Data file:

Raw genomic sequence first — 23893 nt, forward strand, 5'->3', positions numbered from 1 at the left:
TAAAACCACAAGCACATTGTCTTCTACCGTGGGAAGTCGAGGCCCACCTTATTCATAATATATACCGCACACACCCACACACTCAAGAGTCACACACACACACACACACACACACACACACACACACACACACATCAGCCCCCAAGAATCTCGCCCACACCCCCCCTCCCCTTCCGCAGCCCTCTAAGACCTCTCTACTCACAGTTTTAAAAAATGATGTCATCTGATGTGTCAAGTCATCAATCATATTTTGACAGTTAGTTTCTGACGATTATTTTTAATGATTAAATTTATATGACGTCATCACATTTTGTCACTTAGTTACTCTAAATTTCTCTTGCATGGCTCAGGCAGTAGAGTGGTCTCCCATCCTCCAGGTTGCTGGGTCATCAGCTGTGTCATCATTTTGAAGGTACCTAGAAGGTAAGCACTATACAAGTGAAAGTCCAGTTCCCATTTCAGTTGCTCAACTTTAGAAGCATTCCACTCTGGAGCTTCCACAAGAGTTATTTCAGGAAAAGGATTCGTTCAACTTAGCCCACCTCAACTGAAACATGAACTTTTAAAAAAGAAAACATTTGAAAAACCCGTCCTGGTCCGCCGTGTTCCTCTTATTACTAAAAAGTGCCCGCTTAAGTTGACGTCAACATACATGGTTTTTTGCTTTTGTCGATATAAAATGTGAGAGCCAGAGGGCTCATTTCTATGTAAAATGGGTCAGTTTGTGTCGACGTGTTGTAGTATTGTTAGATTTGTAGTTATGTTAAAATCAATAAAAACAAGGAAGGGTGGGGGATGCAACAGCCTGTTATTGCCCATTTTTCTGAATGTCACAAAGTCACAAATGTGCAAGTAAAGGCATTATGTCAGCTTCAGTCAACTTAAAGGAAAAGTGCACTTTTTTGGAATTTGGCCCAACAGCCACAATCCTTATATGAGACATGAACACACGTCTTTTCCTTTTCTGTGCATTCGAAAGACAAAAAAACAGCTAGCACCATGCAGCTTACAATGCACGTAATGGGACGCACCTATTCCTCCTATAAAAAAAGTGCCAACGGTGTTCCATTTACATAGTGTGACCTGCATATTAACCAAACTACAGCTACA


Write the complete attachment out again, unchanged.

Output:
Raw genomic sequence first — 23893 nt, forward strand, 5'->3', positions numbered from 1 at the left:
TAAAACCACAAGCACATTGTCTTCTACCGTGGGAAGTCGAGGCCCACCTTATTCATAATATATACCGCACACACCCACACACTCAAGAGTCACACACACACACACACACACACACACACACACACACACACACATCAGCCCCCAAGAATCTCGCCCACACCCCCCCTCCCCTTCCGCAGCCCTCTAAGACCTCTCTACTCACAGTTTTAAAAAATGATGTCATCTGATGTGTCAAGTCATCAATCATATTTTGACAGTTAGTTTCTGACGATTATTTTTAATGATTAAATTTATATGACGTCATCACATTTTGTCACTTAGTTACTCTAAATTTCTCTTGCATGGCTCAGGCAGTAGAGTGGTCTCCCATCCTCCAGGTTGCTGGGTCATCAGCTGTGTCATCATTTTGAAGGTACCTAGAAGGTAAGCACTATACAAGTGAAAGTCCAGTTCCCATTTCAGTTGCTCAACTTTAGAAGCATTCCACTCTGGAGCTTCCACAAGAGTTATTTCAGGAAAAGGATTCGTTCAACTTAGCCCACCTCAACTGAAACATGAACTTTTAAAAAAGAAAACATTTGAAAAACCCGTCCTGGTCCGCCGTGTTCCTCTTATTACTAAAAAGTGCCCGCTTAAGTTGACGTCAACATACATGGTTTTTTGCTTTTGTCGATATAAAATGTGAGAGCCAGAGGGCTCATTTCTATGTAAAATGGGTCAGTTTGTGTCGACGTGTTGTAGTATTGTTAGATTTGTAGTTATGTTAAAATCAATAAAAACAAGGAAGGGTGGGGGATGCAACAGCCTGTTATTGCCCATTTTTCTGAATGTCACAAAGTCACAAATGTGCAAGTAAAGGCATTATGTCAGCTTCAGTCAACTTAAAGGAAAAGTGCACTTTTTTGGAATTTGGCCCAACAGCCACAATCCTTATATGAGACATGAACACACGTCTTTTCCTTTTCTGTGCATTCGAAAGACAAAAAAACAGCTAGCACCATGCAGCTTACAATGCACGTAATGGGACGCACCTATTCCTCCTATAAAAAAAGTGCCAACGGTGTTCCATTTACATAGTGTGACCTGCATATTAACCAAACTACAGCTACA